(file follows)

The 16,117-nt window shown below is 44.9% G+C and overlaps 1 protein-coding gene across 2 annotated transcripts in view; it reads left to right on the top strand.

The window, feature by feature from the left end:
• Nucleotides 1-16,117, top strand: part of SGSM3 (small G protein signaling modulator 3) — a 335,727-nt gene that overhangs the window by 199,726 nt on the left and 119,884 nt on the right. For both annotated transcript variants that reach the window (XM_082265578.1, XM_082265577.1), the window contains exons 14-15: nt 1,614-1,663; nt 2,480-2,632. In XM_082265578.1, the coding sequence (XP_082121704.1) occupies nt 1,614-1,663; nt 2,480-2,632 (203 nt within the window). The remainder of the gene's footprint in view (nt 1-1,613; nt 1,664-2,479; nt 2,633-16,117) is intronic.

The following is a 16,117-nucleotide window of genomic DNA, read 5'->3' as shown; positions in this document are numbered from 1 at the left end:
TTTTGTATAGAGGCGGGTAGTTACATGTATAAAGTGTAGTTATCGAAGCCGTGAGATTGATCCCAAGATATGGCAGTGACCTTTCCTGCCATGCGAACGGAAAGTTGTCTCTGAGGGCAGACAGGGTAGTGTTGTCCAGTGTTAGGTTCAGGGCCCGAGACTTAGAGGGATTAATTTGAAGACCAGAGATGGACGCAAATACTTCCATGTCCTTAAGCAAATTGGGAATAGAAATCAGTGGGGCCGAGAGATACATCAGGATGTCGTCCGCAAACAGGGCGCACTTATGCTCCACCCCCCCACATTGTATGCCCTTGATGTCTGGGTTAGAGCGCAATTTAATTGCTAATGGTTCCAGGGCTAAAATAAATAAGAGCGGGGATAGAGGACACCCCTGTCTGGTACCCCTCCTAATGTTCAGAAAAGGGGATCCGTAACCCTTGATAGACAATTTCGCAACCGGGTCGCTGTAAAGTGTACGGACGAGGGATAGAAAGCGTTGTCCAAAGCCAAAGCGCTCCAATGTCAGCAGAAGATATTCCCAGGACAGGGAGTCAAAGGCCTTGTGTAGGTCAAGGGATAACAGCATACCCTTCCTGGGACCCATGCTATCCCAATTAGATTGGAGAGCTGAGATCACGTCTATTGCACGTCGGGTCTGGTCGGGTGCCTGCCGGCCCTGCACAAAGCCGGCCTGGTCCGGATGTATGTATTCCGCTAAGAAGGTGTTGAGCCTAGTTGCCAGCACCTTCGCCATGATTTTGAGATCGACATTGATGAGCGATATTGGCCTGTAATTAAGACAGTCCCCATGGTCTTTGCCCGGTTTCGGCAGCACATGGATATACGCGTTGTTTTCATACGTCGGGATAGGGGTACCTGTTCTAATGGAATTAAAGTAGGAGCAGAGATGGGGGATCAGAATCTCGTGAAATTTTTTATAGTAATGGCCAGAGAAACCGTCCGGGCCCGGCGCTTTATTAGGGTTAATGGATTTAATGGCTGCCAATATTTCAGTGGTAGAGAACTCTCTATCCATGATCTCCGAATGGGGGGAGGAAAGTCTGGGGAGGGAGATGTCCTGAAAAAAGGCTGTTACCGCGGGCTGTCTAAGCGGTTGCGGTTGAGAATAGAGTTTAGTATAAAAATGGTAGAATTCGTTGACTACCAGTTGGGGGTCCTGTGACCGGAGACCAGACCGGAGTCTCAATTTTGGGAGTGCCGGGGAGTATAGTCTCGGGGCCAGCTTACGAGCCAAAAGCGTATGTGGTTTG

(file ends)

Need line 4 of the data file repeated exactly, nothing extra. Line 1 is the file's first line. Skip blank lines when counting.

The following is a 16,117-nucleotide window of genomic DNA, read 5'->3' as shown; positions in this document are numbered from 1 at the left end: